d. Other changes include the following:

i. Regulation 10 requires the developer to transfer the plant to PLN at the end of the PPA period (i.e., 30 years). This is already a requirement for coal plants, but has not been a requirement for geothermal or hydro plants. This loss of residual value will impact the way in which a developer would calculate the potential value of developing such a plant.

ii. Regulation 10 also introduces increased restrictions on share transfers in the IPP. Before COD, transfers of shares in the IPP will be restricted except to a 90% owned affiliate. Even after COD, a sponsor will still need PLN’s approval to sell shares.

c. These changes are potentially significant and, if they reduce protections which have been key to what has historically been a bankable IPP template, this will trigger significant concerns among developers and financiers. However, it is important to note that: (i) the language of Regulation 10 is broad and conceptual; and (ii) the government has also made a number of public statements suggesting it does not intend to change the PPA model significantly. Indonesia frequently issues regulations which are open to a wide degree of interpretation, because it creates greater flexibility in implementing policy. Therefore, it is possible that the government intends these new rules to work in a manner which does not remove the key bankability pillars of the current Indonesian PPA form. However, Regulation 10 has introduced significant uncertainty which will remain and likely reduce activity in the market until either the next round of PPAs or further implementing regulations clarify how these principles will be applied in practice.

ARE EXISTING PPAS AFFECTED BY THE CHANGES?

a. No. Projects with an existing PPA, a letter of intent or which have reached bid closing stage before the issuance of Regulation 10 are not required to implement the changes. Furthermore, Regulation 10 will not apply to any ongoing amendment process for an existing PPA that commenced prior to the issuance of Regulation 10.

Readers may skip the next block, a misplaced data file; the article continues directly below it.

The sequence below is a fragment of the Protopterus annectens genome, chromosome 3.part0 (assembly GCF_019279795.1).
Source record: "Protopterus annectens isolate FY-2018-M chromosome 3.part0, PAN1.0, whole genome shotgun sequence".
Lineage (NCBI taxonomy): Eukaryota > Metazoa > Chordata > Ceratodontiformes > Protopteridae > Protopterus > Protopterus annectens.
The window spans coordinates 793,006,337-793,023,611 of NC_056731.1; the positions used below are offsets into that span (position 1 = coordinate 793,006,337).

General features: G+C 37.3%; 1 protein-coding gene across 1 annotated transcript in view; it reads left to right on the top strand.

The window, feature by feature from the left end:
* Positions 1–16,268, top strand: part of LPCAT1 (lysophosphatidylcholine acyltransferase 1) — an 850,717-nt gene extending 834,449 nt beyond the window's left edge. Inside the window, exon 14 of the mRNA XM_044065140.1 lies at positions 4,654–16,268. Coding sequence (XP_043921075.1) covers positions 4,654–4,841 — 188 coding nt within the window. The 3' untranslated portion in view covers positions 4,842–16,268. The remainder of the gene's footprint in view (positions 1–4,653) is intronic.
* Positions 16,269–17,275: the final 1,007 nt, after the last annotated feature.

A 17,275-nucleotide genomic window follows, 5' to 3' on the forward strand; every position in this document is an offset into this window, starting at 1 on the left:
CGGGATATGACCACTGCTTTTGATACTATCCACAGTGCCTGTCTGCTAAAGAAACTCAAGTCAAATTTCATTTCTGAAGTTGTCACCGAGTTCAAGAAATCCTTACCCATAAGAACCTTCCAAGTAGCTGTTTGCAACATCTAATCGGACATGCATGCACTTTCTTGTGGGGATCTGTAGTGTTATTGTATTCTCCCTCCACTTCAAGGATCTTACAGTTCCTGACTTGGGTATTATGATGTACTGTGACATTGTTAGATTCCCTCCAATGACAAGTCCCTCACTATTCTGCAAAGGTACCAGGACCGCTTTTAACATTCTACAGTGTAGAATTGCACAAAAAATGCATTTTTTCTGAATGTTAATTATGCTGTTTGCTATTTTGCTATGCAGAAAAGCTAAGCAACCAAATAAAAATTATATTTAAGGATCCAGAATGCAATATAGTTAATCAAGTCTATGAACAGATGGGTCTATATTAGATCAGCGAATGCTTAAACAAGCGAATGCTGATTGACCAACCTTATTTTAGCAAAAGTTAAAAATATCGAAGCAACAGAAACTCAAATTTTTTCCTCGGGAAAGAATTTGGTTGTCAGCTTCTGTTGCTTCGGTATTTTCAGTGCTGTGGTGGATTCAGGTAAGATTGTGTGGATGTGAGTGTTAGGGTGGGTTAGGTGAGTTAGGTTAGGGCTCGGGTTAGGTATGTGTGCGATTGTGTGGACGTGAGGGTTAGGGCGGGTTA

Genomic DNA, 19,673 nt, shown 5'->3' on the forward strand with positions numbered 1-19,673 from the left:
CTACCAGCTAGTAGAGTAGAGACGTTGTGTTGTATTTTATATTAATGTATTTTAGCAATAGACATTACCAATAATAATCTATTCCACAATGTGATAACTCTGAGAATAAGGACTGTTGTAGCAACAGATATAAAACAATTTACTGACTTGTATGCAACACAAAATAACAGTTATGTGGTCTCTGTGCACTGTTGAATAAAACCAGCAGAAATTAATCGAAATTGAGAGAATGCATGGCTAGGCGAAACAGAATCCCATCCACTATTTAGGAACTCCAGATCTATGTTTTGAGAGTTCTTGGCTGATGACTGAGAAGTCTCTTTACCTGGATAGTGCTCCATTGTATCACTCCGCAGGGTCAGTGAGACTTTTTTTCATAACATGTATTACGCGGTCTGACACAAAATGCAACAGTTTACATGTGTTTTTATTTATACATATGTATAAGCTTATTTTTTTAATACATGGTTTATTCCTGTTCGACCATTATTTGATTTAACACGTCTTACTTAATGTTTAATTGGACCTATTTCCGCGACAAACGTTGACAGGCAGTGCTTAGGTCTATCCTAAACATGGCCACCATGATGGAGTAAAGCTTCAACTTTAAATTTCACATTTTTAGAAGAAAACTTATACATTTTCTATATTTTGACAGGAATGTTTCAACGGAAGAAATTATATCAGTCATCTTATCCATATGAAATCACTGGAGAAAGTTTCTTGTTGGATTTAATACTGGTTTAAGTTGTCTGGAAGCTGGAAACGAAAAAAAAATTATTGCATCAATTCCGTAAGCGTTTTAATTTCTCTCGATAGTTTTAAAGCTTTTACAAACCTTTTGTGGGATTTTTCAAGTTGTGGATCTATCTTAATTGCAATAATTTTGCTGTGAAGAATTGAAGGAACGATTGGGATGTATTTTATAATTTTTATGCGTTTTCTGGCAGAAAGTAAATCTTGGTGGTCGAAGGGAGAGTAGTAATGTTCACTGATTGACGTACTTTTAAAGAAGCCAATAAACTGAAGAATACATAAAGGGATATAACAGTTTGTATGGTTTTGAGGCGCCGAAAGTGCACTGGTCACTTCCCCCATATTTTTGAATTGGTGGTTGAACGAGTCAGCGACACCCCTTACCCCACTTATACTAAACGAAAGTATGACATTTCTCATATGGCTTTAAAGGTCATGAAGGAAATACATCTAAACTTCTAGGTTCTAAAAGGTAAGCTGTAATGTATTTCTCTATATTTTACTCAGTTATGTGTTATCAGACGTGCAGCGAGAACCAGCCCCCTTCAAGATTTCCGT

b. Regulation 10 does, however, apply to power projects that are in a procurement process but have not yet reached bid closing.

c. Regulation 10 does not apply to mini-hydro (less than 10 MW), wind, solar, biogas or city waste to energy power plants since they are subject to separate MEMR regulations.

HOW DOES REGUL ATION 11 OF 2017 AFFECT GAS PRICING?

a. Regulation 11 aims to increase PLN’s use of gas in Indonesian IPPs. Regulation 11: (i) sets a ceiling price for gas used in IPPs; and (ii) sets out circumstances where PLN or an IPP can import LNG to use in a power plant.

b. The ceiling price for gas to be used in a power plant is set at 8% of the Indonesian Crude Price (ICP) per mmBtu for wellhead plants, and 11.5% of ICP for non-wellhead plants. For non-wellhead plants, PLN or the IPP may use LNG instead of gas if the gas price exceeds 11.5% of ICP.

c. Regulation 11 stipulates that if the LNG price is higher than 11.5% of landed costs of ICP (FOB excluding transportation costs), PLN or the IPP may import LNG provided that the price of the LNG is no greater than the 11.5% ceiling. If the price of imported LNG is above the ceiling, PLN or the IPP must instead buy pipeline gas or domestic LNG, but can pay a price greater than the 11.5% ceiling.